By STAFF REPORTER
Local photographer Harold Gess recently caught a juvenile Red-chested Cuckoo (Cuculus soliarius) burgling a meal from an unsuspecting Cape Robin-Chat (Cossypha caffra).
The red-chested cuckoo), known as “Piet-my-vrou” after its call, is a brood parasite that lays its eggs in other birds’ nests, leaving the parasitized birds to raise the cuckoo chicks.
The most common hosts are the Cape Robin-Chat, the Cape wagtail (Motacilla capensis) and the white-throated robin-chat (Cossypha humeralis).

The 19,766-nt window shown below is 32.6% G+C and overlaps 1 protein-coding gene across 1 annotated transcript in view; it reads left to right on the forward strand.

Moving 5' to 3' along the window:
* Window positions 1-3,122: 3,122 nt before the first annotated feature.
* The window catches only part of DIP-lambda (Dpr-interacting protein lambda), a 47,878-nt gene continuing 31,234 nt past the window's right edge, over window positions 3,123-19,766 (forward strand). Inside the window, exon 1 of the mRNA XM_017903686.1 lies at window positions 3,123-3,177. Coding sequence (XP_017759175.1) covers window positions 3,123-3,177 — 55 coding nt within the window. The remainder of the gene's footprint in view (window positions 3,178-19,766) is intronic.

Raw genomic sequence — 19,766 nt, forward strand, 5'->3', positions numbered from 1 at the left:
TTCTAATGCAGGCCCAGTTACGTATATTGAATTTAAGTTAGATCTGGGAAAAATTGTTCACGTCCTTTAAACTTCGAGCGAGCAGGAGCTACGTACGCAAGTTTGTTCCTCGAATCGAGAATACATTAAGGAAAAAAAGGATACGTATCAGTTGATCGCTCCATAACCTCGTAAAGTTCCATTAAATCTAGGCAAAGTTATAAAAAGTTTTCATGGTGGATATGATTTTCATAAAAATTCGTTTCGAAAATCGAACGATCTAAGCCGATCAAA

According to Wikipedia, “brood parasites are organisms that rely on others to raise their young. The strategy appears among birds, insects and fish. The brood parasite manipulates a host, either of the same or another species, to raise its young as if it were its own, using brood mimicry, for example, by having eggs that resemble the host’s.
“Brood parasitism relieves the parasitic parents from the investment of rearing young or building nests for the young, enabling them to spend more time on other activities such as foraging and producing further offspring.
“Bird parasite species mitigate the risk of egg loss by distributing eggs amongst several different hosts.”